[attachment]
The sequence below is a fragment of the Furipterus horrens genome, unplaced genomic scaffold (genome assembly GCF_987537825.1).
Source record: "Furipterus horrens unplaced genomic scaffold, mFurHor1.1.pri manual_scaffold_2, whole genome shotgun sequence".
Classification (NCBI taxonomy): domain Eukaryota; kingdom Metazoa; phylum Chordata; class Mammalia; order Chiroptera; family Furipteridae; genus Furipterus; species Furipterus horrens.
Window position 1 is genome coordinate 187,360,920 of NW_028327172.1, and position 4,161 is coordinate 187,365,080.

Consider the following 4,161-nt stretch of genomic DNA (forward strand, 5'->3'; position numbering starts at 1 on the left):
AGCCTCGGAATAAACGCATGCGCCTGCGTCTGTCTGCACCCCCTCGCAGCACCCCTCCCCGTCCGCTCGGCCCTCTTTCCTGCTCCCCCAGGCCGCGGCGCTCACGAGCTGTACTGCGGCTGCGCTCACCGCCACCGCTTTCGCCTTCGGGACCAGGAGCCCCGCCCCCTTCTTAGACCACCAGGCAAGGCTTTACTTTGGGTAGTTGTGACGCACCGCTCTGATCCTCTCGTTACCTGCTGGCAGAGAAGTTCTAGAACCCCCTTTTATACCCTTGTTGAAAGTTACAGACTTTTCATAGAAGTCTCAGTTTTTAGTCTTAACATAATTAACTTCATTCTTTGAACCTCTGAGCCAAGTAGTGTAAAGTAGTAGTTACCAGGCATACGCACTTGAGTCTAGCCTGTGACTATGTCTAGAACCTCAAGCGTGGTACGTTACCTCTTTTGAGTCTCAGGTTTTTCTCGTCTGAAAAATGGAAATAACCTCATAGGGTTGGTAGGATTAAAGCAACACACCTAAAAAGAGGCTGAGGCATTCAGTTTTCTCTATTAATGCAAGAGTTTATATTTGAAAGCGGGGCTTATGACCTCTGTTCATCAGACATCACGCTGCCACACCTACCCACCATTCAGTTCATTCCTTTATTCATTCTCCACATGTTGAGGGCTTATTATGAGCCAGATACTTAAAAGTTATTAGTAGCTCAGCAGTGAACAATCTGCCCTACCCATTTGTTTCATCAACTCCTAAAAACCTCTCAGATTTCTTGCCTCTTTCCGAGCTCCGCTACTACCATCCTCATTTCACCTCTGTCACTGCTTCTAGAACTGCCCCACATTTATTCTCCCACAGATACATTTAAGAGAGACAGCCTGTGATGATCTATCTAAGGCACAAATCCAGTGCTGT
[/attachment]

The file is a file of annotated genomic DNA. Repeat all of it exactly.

The sequence below is a fragment of the Furipterus horrens genome, unplaced genomic scaffold (genome assembly GCF_987537825.1).
Source record: "Furipterus horrens unplaced genomic scaffold, mFurHor1.1.pri manual_scaffold_2, whole genome shotgun sequence".
Classification (NCBI taxonomy): domain Eukaryota; kingdom Metazoa; phylum Chordata; class Mammalia; order Chiroptera; family Furipteridae; genus Furipterus; species Furipterus horrens.
Window position 1 is genome coordinate 187,360,920 of NW_028327172.1, and position 4,161 is coordinate 187,365,080.

Consider the following 4,161-nt stretch of genomic DNA (forward strand, 5'->3'; position numbering starts at 1 on the left):
AGCCTCGGAATAAACGCATGCGCCTGCGTCTGTCTGCACCCCCTCGCAGCACCCCTCCCCGTCCGCTCGGCCCTCTTTCCTGCTCCCCCAGGCCGCGGCGCTCACGAGCTGTACTGCGGCTGCGCTCACCGCCACCGCTTTCGCCTTCGGGACCAGGAGCCCCGCCCCCTTCTTAGACCACCAGGCAAGGCTTTACTTTGGGTAGTTGTGACGCACCGCTCTGATCCTCTCGTTACCTGCTGGCAGAGAAGTTCTAGAACCCCCTTTTATACCCTTGTTGAAAGTTACAGACTTTTCATAGAAGTCTCAGTTTTTAGTCTTAACATAATTAACTTCATTCTTTGAACCTCTGAGCCAAGTAGTGTAAAGTAGTAGTTACCAGGCATACGCACTTGAGTCTAGCCTGTGACTATGTCTAGAACCTCAAGCGTGGTACGTTACCTCTTTTGAGTCTCAGGTTTTTCTCGTCTGAAAAATGGAAATAACCTCATAGGGTTGGTAGGATTAAAGCAACACACCTAAAAAGAGGCTGAGGCATTCAGTTTTCTCTATTAATGCAAGAGTTTATATTTGAAAGCGGGGCTTATGACCTCTGTTCATCAGACATCACGCTGCCACACCTACCCACCATTCAGTTCATTCCTTTATTCATTCTCCACATGTTGAGGGCTTATTATGAGCCAGATACTTAAAAGTTATTAGTAGCTCAGCAGTGAACAATCTGCCCTACCCATTTGTTTCATCAACTCCTAAAAACCTCTCAGATTTCTTGCCTCTTTCCGAGCTCCGCTACTACCATCCTCATTTCACCTCTGTCACTGCTTCTAGAACTGCCCCACATTTATTCTCCCACAGATACATTTAAGAGAGACAGCCTGTGATGATCTATCTAAGGCACAAATCCAGTGCTGT